The physician Luke has generally been credited with writing this account. From as early as the second century C.E. there is written evidence in the Muratorian Fragment, the oldest known list of New Testament books, that this gospel is being attributed to Luke. Certain aspects of this gospel may also be viewed as pointing to a well-educated physician as its writer. The vocabulary found therein is more extensive than that of the other three gospels - Matthew, Mark, and Acts. At times the descriptions of afflictions healed by Jesus are more specific than in the other accounts. It was evident before writing the book of Acts that Luke completed his Gospel. Since he had accompanied Paul to Jerusalem at the end of the apostle’s third missionary journey, he would have been in a good position to trace accurately the things pertaining to Jesus Christ in the very land where the son of God had carried out his activity. Following Paul’s arrest at Jerusalem, and during Paul’s later imprisonment in Caesarea, Luke would have had many opportunities to interview eyewitnesses and to consult written records. So, it is reasonable to conclude that the gospel may have written at Caesarea sometimes during Paul’s confinement there for about two years (56-58 C.E.).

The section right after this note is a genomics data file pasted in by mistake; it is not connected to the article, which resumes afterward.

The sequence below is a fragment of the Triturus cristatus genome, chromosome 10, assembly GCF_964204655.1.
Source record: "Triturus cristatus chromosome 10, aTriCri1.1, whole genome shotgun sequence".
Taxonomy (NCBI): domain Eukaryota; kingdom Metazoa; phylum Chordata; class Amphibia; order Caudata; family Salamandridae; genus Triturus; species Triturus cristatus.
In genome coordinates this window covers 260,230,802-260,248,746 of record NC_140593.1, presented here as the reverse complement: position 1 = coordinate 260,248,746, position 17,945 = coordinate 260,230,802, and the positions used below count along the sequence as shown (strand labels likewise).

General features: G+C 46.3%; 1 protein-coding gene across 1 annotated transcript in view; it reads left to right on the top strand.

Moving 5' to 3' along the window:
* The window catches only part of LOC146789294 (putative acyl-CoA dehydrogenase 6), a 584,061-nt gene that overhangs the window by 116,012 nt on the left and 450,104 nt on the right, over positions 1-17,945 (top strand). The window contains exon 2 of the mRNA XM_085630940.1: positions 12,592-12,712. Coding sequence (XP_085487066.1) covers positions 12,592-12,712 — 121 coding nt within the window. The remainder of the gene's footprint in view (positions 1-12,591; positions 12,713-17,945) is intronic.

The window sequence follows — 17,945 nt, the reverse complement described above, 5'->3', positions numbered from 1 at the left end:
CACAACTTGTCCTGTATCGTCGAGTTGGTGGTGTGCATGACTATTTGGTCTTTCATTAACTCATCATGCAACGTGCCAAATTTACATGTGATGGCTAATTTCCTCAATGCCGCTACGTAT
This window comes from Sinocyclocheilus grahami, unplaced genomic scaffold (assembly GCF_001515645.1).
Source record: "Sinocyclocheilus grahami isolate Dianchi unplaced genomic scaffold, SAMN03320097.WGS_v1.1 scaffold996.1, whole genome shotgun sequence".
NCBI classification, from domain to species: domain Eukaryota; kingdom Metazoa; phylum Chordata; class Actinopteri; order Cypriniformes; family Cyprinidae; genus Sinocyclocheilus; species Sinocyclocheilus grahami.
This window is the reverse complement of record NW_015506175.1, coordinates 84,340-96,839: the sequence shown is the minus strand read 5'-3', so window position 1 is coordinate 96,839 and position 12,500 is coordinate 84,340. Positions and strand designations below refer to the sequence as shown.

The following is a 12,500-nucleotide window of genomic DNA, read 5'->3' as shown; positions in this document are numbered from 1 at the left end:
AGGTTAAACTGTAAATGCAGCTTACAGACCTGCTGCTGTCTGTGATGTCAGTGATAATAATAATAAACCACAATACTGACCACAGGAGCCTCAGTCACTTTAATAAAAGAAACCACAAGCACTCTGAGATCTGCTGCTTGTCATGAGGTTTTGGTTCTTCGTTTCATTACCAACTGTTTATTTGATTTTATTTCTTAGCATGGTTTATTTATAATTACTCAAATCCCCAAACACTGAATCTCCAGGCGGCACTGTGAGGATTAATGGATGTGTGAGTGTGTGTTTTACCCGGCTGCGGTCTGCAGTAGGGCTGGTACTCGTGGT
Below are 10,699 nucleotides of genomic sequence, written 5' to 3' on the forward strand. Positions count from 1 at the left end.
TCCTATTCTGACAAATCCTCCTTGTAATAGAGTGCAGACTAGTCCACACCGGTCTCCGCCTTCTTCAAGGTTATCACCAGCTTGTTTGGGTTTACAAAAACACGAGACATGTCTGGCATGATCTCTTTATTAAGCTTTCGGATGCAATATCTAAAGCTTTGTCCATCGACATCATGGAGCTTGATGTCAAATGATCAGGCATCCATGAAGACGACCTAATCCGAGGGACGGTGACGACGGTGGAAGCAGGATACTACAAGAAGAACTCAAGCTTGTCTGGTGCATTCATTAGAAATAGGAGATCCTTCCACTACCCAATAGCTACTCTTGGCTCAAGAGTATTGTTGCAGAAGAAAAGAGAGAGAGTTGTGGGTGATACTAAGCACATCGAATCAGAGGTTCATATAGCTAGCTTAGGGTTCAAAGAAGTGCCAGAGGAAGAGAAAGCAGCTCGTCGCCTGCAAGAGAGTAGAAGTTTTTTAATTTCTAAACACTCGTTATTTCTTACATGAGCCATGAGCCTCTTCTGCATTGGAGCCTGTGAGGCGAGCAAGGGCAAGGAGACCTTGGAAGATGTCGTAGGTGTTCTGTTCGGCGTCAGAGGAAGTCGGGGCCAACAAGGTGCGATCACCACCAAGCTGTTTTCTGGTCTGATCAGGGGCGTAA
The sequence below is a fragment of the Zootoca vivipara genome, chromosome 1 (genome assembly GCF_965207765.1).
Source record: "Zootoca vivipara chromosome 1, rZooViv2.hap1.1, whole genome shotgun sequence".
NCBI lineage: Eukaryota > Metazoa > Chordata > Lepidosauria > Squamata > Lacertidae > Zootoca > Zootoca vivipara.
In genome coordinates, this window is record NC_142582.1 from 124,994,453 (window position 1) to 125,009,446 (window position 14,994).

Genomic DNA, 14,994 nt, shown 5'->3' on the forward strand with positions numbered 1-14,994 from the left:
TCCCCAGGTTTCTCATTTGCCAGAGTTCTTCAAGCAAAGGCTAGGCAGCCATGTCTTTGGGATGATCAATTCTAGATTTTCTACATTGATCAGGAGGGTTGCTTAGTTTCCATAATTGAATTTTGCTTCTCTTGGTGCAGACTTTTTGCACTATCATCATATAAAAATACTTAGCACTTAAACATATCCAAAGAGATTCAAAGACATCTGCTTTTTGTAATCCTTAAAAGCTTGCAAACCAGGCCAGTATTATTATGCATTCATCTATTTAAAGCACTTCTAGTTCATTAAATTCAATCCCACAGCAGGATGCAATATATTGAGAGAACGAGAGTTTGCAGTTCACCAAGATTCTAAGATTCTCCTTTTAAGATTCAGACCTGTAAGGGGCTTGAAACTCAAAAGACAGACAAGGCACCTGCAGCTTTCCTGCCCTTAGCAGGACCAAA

The scripture passage found at Luke 11:1-13 was an event wherein Jesus was with his twelve disciples. While Jesus was praying, one of his disciples approached him and asked to teach them how to pray. Jesus taught them the model prayer or the Lord’s Prayer found at Luke 11:2-4.